After 'Disappointing' Meeting With Facebook Execs, Organizers Urge Continued Ad Boycott

After meeting with Facebook’s top brass on Tuesday, leaders of groups behind the #StopHateForProfit advertising boycott of Facebook called on advertisers to continue withholding their ad dollars from the company.

“#StopHateForProfit didn’t hear anything today to convince us that [Facebook co-founder-CEO Mark] Zuckerberg and his colleagues are taking action,” said Jessica González, co-CEO of the media watchdog group Free Press. “Instead of committing to a timeline to root out hate and disinformation on Facebook, the company’s leaders delivered the same old talking points to try to placate us without meeting our demands," she said, adding that she was "deeply disappointed" by their responses.

“Today we saw little and heard just about nothing,” said Anti-Defamation League CEO Jonathan Greenblatt, adding that Facebook seems to be unwilling to devote “energy and urgency” to the content issues raised by the boycotters.

Other boycott leaders in attendance included NAACP CEO Derrick Johnson and Color Of Change President Rashad Robinson.

In addition to Zuckerberg, Facebook representatives in the meeting included COO Sheryl Sandberg, Chief Product Officer Chris Cox, and VP for Global Affairs and Communications Nick Clegg.

During the meeting, the campaign’s leaders reiterated the specific steps they want Facebook to take.

These include hiring a high-level executive with civil rights expertise to evaluate the company's products and policies with regard to discrimination, bias and hate; submitting to regular third-party audits of identity-based hate and misinformation content, with the results published on a public site; refunds for advertisers whose ads were shown next to content that was later removed for violations of terms of service; shutting down hate- and violence-focused public and private user groups; and changing its “community standards” to reflect the Change the Terms initiative founded by Free Press and other groups.

As of Tuesday, nearly 1,000 advertisers had officially committed to participate at some level in the #StopHateForProfit boycott, including some giants such as Unilever and the Coca-Cola Company.

Last week, Clegg insisted that Facebook takes a “zero tolerance approach” to hateful posts on Facebook and Instagram, despite the company's adamant stance until recent days that it would not monitor or interfere with any political speech, even if it is false or violence-inciting.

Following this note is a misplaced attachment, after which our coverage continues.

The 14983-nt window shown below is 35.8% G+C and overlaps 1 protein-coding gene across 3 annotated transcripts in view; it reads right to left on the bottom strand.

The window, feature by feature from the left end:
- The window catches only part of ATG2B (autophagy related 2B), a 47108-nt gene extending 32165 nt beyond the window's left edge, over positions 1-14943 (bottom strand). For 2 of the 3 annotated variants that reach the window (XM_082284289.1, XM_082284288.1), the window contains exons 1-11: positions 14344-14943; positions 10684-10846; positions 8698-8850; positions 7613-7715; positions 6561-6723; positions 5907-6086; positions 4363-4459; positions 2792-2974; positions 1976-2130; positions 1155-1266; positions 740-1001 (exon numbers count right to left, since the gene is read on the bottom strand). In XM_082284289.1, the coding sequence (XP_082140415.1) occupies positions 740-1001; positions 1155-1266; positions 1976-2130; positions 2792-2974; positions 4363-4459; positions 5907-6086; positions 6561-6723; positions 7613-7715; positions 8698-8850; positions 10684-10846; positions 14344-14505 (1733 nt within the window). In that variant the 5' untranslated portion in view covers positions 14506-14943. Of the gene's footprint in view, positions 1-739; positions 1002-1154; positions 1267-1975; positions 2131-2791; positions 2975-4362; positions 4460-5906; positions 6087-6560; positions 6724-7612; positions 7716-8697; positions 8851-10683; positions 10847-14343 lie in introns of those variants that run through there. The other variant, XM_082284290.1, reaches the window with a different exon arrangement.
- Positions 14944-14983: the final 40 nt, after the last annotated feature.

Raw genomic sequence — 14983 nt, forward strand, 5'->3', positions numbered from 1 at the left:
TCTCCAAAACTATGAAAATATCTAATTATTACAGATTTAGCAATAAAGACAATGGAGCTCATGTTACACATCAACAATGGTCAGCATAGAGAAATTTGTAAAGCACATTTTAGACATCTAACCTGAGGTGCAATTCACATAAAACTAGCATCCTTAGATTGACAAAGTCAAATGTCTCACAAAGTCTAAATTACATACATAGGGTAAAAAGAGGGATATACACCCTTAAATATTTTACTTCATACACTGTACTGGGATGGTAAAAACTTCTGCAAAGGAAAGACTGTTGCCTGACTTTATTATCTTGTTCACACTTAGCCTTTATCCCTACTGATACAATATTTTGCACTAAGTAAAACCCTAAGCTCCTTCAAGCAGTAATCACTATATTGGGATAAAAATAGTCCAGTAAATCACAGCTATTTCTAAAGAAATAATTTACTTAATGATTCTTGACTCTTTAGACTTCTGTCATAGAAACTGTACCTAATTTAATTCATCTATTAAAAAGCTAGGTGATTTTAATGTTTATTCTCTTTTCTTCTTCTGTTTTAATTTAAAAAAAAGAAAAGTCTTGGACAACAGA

Zuckerberg originally argued that letting President Trump bypass Facebook’s standard content policies -- even when he posts statements threatening violence ("When the looting starts, the shooting starts") was best because "ultimately, accountability for those in positions of power can only happen when their speech is scrutinized out in the open.”

In recent days, Zuckerberg said Facebook would begin labeling posts from influential figures that violate its content policies, and no longer allow “newsworthiness exemptions” for posts from public figures that incite violence or suppress voting.

However, he has also stated straight out that Facebook will not give into pressure about its policies, and has no intention of implementing the specific changes urged by the boycotters. 

And on Tuesday, Sandberg published a post reiterating Facebook’s stance: “We have clear policies against hate -- and we strive constantly to get better and faster at enforcing them,” she insisted.

On Wednesday, Facebook is releasing a final report on a two-year independent review/audit of its policies and practices that is already spurring more criticism of the company from press and groups that have already seen the content. 

2 comments about "After 'Disappointing' Meeting With Facebook Execs, Organizers Urge Continued Ad Boycott".
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  1. Michael Lynn from ECD Consulting, July 8, 2020 at 11:29 a.m.

    Issue 1: Content.  Despite what FB and other social media platforms claim they could monitor all content.  However they have chosen not to do thier best as cost would be way beyond what they now spend. But that's a problem that could be resolved.  What I beleive really worries the social media platforms is that if they begin to make content decisions, ie, what posts/pages will be allowed, they may run afould of Section 230 and be caught in a regulatory nightmare.
    Issue 2 Advertising Placements.  The reason FB and other social media platforms claim they can't monitor every ad placement realtive to "editorial" content is because the majority (?) of the ads are placed by third parties (e.g., Tradedesk) so the platform can't monitor.  However, the algos used by the third parties need to be dramatically imprioved.  Although I have been out of the biz for about 2+ years, when I left the third party ad placement management systems were not very effective.  

  2. Paula Lynn from Who Else Unlimited replied, July 8, 2020 at 2:08 p.m.

    So are newpapers and other publishing companies are private yet must follow publishing rules. Anti social media must do so as well. If they can't, get out of the business.

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